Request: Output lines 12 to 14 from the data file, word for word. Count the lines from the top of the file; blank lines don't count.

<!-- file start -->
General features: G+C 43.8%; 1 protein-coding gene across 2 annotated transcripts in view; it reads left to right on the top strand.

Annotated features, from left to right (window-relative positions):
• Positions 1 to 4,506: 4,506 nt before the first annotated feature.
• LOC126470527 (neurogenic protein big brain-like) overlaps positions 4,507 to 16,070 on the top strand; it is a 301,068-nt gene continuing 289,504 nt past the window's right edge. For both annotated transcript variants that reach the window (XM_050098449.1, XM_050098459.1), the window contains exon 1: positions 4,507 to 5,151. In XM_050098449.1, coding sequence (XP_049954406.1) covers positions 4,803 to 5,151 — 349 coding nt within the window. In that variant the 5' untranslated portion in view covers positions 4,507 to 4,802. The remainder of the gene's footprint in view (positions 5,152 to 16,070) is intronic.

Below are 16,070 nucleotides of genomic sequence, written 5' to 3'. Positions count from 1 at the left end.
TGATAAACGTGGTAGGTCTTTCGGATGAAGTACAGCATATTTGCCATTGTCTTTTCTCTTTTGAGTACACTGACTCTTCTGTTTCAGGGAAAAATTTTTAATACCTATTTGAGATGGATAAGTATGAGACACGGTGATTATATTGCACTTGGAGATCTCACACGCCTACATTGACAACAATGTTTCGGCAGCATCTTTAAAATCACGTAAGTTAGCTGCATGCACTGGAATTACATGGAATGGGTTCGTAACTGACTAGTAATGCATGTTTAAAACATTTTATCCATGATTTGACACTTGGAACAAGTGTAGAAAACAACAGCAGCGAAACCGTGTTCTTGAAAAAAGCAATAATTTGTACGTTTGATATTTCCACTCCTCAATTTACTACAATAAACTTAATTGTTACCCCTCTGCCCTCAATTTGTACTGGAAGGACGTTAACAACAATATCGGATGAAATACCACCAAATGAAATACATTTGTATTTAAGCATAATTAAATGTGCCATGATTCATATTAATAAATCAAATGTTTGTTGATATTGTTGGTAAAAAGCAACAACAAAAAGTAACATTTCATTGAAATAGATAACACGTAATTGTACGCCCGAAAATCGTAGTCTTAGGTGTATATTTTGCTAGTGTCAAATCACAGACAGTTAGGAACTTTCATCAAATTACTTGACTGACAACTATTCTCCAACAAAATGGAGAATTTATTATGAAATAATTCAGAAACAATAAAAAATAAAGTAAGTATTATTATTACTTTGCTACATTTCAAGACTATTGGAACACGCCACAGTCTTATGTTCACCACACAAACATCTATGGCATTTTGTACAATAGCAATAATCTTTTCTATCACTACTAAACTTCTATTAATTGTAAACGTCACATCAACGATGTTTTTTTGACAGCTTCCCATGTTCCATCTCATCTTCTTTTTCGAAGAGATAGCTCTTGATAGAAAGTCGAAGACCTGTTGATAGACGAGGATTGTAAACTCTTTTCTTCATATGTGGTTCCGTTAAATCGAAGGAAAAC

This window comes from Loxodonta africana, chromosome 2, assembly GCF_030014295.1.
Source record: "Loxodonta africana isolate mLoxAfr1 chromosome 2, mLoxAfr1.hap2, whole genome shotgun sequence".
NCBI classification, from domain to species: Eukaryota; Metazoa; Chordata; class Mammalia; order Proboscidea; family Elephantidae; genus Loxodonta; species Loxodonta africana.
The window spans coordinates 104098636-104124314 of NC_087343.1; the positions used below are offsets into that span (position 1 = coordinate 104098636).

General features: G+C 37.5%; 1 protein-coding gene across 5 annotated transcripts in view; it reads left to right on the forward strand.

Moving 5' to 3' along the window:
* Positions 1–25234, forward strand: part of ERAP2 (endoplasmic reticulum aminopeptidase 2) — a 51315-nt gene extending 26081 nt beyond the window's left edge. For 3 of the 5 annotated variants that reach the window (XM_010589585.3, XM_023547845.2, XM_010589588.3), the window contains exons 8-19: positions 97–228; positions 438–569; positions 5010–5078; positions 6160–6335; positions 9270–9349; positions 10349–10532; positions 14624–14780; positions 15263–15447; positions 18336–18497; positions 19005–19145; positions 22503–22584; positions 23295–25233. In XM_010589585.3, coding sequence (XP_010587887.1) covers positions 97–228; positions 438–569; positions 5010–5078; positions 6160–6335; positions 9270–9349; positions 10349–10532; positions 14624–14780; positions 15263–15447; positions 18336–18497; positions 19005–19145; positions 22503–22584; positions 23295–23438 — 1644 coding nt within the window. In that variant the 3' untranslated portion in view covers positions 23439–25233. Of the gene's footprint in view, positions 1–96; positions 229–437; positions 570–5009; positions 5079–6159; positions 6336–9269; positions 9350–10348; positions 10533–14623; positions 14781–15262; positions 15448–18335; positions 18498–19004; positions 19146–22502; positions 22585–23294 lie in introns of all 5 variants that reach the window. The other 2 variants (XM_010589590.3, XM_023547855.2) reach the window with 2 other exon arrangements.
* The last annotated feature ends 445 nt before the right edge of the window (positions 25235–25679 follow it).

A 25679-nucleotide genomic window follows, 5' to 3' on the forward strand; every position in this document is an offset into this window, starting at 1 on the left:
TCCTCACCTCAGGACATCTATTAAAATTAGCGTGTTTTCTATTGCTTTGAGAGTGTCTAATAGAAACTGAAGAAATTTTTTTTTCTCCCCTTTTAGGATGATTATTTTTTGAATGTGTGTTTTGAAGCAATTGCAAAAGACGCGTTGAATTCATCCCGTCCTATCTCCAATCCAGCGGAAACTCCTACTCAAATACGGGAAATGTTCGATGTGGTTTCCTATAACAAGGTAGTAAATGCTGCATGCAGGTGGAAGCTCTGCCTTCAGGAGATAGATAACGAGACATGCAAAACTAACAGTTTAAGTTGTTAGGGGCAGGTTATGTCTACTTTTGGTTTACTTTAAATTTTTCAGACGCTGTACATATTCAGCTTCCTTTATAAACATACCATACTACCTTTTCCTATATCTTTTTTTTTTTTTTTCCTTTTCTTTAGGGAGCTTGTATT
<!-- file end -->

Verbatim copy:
Moving 5' to 3' along the window:
* Positions 1–25234, forward strand: part of ERAP2 (endoplasmic reticulum aminopeptidase 2) — a 51315-nt gene extending 26081 nt beyond the window's left edge. For 3 of the 5 annotated variants that reach the window (XM_010589585.3, XM_023547845.2, XM_010589588.3), the window contains exons 8-19: positions 97–228; positions 438–569; positions 5010–5078; positions 6160–6335; positions 9270–9349; positions 10349–10532; positions 14624–14780; positions 15263–15447; positions 18336–18497; positions 19005–19145; positions 22503–22584; positions 23295–25233. In XM_010589585.3, coding sequence (XP_010587887.1) covers positions 97–228; positions 438–569; positions 5010–5078; positions 6160–6335; positions 9270–9349; positions 10349–10532; positions 14624–14780; positions 15263–15447; positions 18336–18497; positions 19005–19145; positions 22503–22584; positions 23295–23438 — 1644 coding nt within the window. In that variant the 3' untranslated portion in view covers positions 23439–25233. Of the gene's footprint in view, positions 1–96; positions 229–437; positions 570–5009; positions 5079–6159; positions 6336–9269; positions 9350–10348; positions 10533–14623; positions 14781–15262; positions 15448–18335; positions 18498–19004; positions 19146–22502; positions 22585–23294 lie in introns of all 5 variants that reach the window. The other 2 variants (XM_010589590.3, XM_023547855.2) reach the window with 2 other exon arrangements.
* The last annotated feature ends 445 nt before the right edge of the window (positions 25235–25679 follow it).